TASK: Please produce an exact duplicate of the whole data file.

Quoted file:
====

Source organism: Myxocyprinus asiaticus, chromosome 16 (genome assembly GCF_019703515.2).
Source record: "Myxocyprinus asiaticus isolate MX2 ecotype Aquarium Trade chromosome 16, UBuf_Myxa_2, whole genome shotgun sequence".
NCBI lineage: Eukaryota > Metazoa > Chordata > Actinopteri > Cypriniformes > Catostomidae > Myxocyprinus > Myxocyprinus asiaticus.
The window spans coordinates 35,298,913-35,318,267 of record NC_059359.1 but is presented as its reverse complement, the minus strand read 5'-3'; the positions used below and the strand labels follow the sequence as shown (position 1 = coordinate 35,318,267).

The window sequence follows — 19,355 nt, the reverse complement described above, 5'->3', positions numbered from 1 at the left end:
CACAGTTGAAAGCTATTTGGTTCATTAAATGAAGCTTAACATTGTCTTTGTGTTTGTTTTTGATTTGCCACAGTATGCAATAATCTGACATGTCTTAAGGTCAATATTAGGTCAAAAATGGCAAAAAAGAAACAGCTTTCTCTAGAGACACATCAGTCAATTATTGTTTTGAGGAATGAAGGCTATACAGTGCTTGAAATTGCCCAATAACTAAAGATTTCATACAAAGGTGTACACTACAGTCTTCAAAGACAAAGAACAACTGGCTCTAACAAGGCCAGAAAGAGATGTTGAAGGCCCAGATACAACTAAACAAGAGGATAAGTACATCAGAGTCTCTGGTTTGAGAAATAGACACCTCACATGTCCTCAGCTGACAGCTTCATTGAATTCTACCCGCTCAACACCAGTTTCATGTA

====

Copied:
Source organism: Myxocyprinus asiaticus, chromosome 16 (genome assembly GCF_019703515.2).
Source record: "Myxocyprinus asiaticus isolate MX2 ecotype Aquarium Trade chromosome 16, UBuf_Myxa_2, whole genome shotgun sequence".
NCBI lineage: Eukaryota > Metazoa > Chordata > Actinopteri > Cypriniformes > Catostomidae > Myxocyprinus > Myxocyprinus asiaticus.
The window spans coordinates 35,298,913-35,318,267 of record NC_059359.1 but is presented as its reverse complement, the minus strand read 5'-3'; the positions used below and the strand labels follow the sequence as shown (position 1 = coordinate 35,318,267).

The window sequence follows — 19,355 nt, the reverse complement described above, 5'->3', positions numbered from 1 at the left end:
CACAGTTGAAAGCTATTTGGTTCATTAAATGAAGCTTAACATTGTCTTTGTGTTTGTTTTTGATTTGCCACAGTATGCAATAATCTGACATGTCTTAAGGTCAATATTAGGTCAAAAATGGCAAAAAAGAAACAGCTTTCTCTAGAGACACATCAGTCAATTATTGTTTTGAGGAATGAAGGCTATACAGTGCTTGAAATTGCCCAATAACTAAAGATTTCATACAAAGGTGTACACTACAGTCTTCAAAGACAAAGAACAACTGGCTCTAACAAGGCCAGAAAGAGATGTTGAAGGCCCAGATACAACTAAACAAGAGGATAAGTACATCAGAGTCTCTGGTTTGAGAAATAGACACCTCACATGTCCTCAGCTGACAGCTTCATTGAATTCTACCCGCTCAACACCAGTTTCATGTA